There were plenty of TV shows around this week designed to cheer us up. Sky Atlantic’s Gangs of London, however, wasn’t one of them. After decades of desensitisation, it’s not easy for any film or television programme these days to make its screen violence genuinely horrifying. Yet, by my reckoning, Thursday’s first episode managed to do it at least twice before the opening credits had even rolled.
By the time they did, it was clear that two terrified Welsh lowlifes from some kind of travellers’ camp had been tricked into carrying out a hit on Finn Wallace (Colm Meaney), London’s most powerful criminal boss — rather than, as they’d fondly imagined, ‘just some paedo’. But that was clear only to us. The members of Wallace’s crime organisation, now led by Finn’s out-of-his-depth son Sean (Joe Cole from the not-dissimilar Peaky Blinders), had no idea who’d killed their much-loved leader: a man portrayed in the funeral eulogies as a stout defender of the disadvantaged and — seeing as his inner circle consisted of black and Irish people — an inspirational champion of multiculturalism. (On the debit side, we later learned that he was also fond of taking a belt sander to people’s eyes.)
In the kind of inadvertent topical reference that seems hard to avoid at the moment, Sean’s immediate reaction was to declare a full lockdown. Much to the pursed-lipped disapproval of his father’s faithful old retainer Ed (Lucian Msamati), no drugs would be shifted, no money laundered and no deals made until Sean had tracked down the people who’d murdered his dad.
To begin with, suspicion fell on the organisation’s Albanian associates, which is why one Wallace foot soldier took out eight of them in a pub fight armed with just a single dart. But before long, even Sean began to understand that the solution mightn’t be as simple as that — as, amid the continuing bloodshed (some of it almost comfortingly cartoonish, much of it really not), Gangs of London revealed itself to be a classically tangled gangland thriller in which nothing can be taken at face value. At this stage, about the only thing we can be sure of about any of the characters is that they’ll have a gun in the glove compartment of their car. In another classic touch, we’re also taken deep into an alternative moral universe where the whole notion of goodies and baddies feels not so much blurred as embarrassingly naive.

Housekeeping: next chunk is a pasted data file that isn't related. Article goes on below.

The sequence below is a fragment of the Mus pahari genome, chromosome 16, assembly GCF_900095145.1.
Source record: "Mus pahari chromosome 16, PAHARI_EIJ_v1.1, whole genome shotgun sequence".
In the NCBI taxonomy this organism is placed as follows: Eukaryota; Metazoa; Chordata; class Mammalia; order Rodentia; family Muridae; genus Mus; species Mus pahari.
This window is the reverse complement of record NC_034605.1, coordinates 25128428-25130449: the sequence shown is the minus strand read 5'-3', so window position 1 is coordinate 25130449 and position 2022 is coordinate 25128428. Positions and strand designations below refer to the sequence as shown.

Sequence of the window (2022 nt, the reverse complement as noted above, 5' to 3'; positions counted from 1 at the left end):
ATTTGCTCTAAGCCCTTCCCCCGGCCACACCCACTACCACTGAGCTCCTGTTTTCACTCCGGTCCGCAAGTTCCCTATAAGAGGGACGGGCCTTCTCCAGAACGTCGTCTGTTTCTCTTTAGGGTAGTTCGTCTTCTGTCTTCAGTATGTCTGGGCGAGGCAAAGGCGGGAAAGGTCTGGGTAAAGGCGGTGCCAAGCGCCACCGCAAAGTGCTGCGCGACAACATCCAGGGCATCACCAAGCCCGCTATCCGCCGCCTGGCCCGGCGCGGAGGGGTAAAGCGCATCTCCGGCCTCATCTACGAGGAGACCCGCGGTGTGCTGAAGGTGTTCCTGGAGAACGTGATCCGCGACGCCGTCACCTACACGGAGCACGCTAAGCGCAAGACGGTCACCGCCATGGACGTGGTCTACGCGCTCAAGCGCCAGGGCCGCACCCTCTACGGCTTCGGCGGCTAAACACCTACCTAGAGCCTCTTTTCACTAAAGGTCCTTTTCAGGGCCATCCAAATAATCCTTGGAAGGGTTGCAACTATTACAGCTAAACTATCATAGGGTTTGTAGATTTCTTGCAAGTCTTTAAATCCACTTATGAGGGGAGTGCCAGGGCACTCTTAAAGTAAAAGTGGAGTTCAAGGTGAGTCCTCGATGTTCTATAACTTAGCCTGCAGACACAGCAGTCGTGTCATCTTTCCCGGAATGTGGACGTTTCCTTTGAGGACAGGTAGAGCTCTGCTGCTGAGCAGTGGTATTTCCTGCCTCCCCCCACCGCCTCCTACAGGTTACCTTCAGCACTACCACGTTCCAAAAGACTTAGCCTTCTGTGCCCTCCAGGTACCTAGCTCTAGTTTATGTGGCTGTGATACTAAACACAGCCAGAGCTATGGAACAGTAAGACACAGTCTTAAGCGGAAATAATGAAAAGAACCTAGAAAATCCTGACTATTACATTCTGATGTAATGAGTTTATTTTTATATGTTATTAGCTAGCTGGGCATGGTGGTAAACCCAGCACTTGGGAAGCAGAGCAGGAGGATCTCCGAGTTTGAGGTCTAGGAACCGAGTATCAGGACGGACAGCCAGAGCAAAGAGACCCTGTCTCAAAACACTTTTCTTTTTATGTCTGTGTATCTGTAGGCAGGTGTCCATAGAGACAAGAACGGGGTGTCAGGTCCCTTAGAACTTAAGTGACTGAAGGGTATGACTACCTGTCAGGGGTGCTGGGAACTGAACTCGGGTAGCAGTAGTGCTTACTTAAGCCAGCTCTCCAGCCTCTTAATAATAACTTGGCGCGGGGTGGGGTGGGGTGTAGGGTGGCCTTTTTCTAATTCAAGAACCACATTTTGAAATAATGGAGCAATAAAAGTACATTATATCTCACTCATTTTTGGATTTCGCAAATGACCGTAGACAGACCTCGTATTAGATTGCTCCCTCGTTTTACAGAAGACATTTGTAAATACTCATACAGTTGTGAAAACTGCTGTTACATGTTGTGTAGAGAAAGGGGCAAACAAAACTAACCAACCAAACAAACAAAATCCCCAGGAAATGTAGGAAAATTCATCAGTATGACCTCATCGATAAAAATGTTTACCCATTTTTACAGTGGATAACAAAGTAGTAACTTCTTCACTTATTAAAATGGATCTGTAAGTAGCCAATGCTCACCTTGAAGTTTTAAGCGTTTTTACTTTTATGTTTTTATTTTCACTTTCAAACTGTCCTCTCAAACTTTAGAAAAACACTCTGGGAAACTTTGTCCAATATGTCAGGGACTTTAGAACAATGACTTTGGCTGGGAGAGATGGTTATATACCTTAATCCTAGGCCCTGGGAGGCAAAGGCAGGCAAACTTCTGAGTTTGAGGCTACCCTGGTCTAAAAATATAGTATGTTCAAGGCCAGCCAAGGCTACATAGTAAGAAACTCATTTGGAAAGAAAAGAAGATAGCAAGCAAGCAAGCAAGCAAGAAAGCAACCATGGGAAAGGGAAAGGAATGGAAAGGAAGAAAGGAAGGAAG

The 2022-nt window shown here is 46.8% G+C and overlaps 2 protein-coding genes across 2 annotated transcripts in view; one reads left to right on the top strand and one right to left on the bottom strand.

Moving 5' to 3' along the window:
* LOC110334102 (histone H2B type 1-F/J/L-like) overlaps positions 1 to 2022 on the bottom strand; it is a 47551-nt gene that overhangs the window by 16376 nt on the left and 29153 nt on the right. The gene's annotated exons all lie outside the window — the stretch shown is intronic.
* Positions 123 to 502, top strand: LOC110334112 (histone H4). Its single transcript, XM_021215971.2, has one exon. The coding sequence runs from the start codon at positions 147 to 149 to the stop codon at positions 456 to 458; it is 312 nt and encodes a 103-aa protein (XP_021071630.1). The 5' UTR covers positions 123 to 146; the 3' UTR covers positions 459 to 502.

But the longer it went on, the more we realised that the programme wasn’t quite as it seemed either. Its quest to provide visceral thrills was so successful that it took a while to notice how many subplots it was deftly setting up. Somewhere amid the carnage, too, is a quietly piercing character study, with Sean striving to prove his macho credentials to his father’s old colleagues, to a rich assortment of drugs barons and, naturally, to himself.
From here, then, Gangs of London could go in any one of several intriguing directions, although my guess is that it will go in all of them — and that it’ll definitely be worth sticking around to watch it while it does.
Before the third series began, some people were beginning to wonder if Killing Eve (BBC1) might be getting a little tired. In fact, Sunday’s opener managed to pull off something that no previous episode has ever done: it was quite boring.
After that brilliant first series — written by St Phoebe Waller-Bridge — the second did coast a bit at times. At others, it appeared to be less a show in its own right than a slightly smug celebration of how great Killing Eve is. Yet even then, the result was just mildly irritating rather than dull.
Of course, it’s not unknown for the first instalment of a returning series to be essentially an exercise in throat-clearing, or a gradual restoring of factory settings. The trouble was that, apart from a half-decent murder at the start and sudden twist at the end that felt like the entire episode’s only raison d’être, this one was a distinctly plodding example of both.
All of the old faces were allowed to do a familiar little turn. With the full assistance of her ever-reliable eyebrows, Eve (Sandra Oh) performed various looks of concern. Villanelle (Jodie Comer) brushed up on a few more accents and languages, and carried out a somewhat half-hearted killing. Carolyn (Fiona Shaw) did a spot of weary listening as her superiors told her all over again how irresponsible she’d been. Niko (Owen McDonnell) gave yet another recitation of his usual complaints about being neglected by his wife. Unfortunately, all of this merely served to emphasise how much it seemed as if all the characters were simply hanging around awaiting instructions for what to do once something actually happened.